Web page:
SM: Let's talk about the markets, that is your specialty. As I said something like 15% decline in the TSX since March. Probably similar declines in other major markets. We hear terms like correction and bear market. What do those mean exactly? Do they have actual technical definitions and is that what we're seeing now from your perspective? 

AN: Well, bear markets drop of more than 20% and intra-year corrections are common. They usually happen in any given calendar year and the order of magnitude is roughly 10-15%. So, have we corrected? Yes, absolutely. It's not just Canadian equities, it's equities all over the world. And in fact, equities have had one of the worst starts to a calendar year going back decades, fixed income has not done much better. Interest rates have gone up and that's created all kinds of consternation and angst for fixed-income investors. So seemingly there has been no where to hide as everybody is looking for some safe place to park money while all of this gets sorted out. That in and of itself is creating a little bit of an opportunity and I can maybe contextualize this a little bit. The average decline, the peak-to-trough decline for equities during the recession, and when we look back at the US for this data because it goes back a little bit further, is around 25-30%. Now we're down close to that. 

SM: So, we've seen the worst or we're close to hitting that bottom.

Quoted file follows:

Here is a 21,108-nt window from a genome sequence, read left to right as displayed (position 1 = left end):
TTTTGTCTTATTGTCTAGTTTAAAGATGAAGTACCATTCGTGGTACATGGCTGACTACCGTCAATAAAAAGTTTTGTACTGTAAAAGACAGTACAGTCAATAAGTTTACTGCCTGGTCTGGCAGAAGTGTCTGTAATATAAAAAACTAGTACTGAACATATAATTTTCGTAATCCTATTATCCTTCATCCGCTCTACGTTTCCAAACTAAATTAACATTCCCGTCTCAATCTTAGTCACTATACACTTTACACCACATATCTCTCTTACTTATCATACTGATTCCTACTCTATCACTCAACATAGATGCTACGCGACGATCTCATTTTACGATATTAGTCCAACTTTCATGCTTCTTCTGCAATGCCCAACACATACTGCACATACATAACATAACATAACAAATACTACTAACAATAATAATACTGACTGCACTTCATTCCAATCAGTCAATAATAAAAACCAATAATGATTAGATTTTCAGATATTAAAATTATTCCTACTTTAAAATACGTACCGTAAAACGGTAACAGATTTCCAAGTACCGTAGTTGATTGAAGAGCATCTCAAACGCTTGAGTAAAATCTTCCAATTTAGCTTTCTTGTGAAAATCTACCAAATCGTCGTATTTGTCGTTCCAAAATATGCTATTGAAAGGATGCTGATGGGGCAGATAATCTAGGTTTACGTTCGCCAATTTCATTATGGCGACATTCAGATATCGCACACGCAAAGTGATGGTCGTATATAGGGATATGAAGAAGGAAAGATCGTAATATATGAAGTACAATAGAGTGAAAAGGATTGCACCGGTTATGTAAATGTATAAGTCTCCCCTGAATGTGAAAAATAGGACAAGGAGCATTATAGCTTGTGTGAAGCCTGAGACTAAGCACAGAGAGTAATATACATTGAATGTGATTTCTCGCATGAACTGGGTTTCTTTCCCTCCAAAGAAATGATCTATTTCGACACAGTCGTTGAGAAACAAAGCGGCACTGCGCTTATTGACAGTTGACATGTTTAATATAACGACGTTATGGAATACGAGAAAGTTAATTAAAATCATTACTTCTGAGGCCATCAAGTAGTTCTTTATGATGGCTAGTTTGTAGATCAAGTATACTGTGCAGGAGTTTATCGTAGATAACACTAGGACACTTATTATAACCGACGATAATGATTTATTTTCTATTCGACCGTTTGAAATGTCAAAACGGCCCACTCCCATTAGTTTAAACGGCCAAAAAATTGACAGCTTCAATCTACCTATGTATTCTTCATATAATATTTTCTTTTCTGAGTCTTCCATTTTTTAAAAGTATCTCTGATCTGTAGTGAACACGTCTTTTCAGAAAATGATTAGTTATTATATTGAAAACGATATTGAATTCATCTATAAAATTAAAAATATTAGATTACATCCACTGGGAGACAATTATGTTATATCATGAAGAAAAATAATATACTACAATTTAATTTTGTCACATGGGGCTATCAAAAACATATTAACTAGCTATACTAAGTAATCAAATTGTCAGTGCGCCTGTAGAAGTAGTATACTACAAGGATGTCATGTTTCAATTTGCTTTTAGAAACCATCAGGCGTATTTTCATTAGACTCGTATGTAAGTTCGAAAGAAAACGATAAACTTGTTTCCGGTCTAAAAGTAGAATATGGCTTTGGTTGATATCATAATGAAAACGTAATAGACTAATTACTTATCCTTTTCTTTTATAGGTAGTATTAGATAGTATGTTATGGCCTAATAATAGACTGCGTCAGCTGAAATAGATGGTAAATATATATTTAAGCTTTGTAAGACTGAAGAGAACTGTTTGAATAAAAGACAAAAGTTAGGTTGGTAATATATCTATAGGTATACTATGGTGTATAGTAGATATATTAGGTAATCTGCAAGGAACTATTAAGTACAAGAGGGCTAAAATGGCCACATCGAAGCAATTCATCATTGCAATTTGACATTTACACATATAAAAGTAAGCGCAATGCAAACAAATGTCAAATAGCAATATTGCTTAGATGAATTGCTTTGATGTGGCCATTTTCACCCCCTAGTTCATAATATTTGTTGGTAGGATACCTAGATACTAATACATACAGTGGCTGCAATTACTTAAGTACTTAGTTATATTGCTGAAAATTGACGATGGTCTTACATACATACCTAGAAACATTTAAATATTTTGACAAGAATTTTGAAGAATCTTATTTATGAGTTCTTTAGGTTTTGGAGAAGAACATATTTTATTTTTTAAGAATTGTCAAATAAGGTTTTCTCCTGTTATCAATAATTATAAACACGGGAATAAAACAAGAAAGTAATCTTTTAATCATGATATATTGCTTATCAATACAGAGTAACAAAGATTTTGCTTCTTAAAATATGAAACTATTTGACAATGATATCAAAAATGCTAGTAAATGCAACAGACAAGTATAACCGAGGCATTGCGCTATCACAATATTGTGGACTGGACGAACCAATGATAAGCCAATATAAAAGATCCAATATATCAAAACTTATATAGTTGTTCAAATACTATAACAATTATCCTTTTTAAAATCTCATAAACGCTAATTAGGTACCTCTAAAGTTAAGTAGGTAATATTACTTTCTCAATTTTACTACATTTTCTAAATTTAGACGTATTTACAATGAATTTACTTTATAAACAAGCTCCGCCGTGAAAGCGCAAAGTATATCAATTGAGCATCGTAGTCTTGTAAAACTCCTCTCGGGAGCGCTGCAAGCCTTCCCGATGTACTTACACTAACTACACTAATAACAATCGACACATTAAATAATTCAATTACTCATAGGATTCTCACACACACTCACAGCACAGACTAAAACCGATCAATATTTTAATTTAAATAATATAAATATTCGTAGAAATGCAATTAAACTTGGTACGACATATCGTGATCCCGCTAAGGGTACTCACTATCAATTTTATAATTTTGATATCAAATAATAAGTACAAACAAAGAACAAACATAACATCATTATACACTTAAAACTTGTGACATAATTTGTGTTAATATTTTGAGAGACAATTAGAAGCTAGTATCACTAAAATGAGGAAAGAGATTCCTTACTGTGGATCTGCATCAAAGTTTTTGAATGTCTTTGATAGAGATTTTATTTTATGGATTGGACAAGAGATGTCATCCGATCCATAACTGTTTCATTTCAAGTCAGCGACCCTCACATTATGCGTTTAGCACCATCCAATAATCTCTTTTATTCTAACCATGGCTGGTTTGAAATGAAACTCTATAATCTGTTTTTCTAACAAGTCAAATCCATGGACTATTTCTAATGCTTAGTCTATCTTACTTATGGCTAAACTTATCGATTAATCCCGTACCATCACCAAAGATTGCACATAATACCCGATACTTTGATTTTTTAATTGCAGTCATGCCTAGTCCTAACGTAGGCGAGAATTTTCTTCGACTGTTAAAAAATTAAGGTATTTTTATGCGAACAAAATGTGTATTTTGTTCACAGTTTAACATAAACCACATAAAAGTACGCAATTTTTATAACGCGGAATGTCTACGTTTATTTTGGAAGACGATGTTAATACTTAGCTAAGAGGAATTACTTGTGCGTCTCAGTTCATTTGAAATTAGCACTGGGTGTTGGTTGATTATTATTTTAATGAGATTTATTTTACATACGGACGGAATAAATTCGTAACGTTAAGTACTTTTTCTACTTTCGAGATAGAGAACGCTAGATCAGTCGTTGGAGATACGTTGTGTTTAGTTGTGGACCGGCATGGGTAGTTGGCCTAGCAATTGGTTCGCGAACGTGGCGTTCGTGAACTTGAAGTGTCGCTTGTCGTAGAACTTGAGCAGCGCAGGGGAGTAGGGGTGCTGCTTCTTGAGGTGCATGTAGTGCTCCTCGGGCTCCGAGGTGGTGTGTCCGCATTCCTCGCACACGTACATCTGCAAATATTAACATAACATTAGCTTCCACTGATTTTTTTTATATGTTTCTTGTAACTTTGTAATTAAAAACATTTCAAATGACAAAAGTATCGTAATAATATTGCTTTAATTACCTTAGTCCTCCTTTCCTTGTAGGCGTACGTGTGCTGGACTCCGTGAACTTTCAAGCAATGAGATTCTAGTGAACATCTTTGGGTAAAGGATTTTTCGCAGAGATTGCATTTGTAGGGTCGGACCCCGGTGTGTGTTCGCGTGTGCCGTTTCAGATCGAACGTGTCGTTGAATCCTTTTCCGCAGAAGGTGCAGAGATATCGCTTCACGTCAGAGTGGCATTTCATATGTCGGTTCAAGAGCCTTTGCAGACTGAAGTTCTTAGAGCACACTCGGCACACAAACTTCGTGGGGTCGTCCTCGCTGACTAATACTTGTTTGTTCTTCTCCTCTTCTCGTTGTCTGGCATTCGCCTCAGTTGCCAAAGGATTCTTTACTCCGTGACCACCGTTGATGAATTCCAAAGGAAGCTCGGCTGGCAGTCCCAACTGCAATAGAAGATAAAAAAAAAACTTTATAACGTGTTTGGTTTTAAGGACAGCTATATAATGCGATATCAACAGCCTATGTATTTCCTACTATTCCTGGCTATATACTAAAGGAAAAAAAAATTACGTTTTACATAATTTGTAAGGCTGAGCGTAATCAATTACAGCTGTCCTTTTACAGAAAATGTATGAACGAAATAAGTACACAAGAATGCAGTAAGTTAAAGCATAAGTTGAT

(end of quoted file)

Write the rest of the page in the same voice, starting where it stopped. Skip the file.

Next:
AN: It doesn't mean that things can't get a little bit worse because if all of a sudden, you know, investors really overreact to these negative headlines and concerns about where things are going to head, then you could see a little bit more downside. So, you could make the argument that equities and investors are starting to price in, because they've sold equities, and you've seen multiples contract, they're starting to price in some of this recessionary risk. Where we haven't seen it yet is in earnings estimates. Earnings estimates still look a little bit too high and they're projecting mid-single digit, double-digit growth depending on the region that you're looking at. And it just stands to reason that companies are going to be challenged to maintain their margins when costs are going up, wage costs are going up, input costs are going up. So, this old notion that the cure to high prices is high prices could show up through a reduction in demand, which ultimately might put a bit of a dent into those growth estimates and cause a little bit more of a downward revision or downward trajectory in equities. But it's important to remember that equity is always bottom during recession, not after, not before, but during. And you know, even if we have a bit of a technical one, that'd be a good sign because we'll set the stage for what should be more buoyant growth in 2023 and beyond.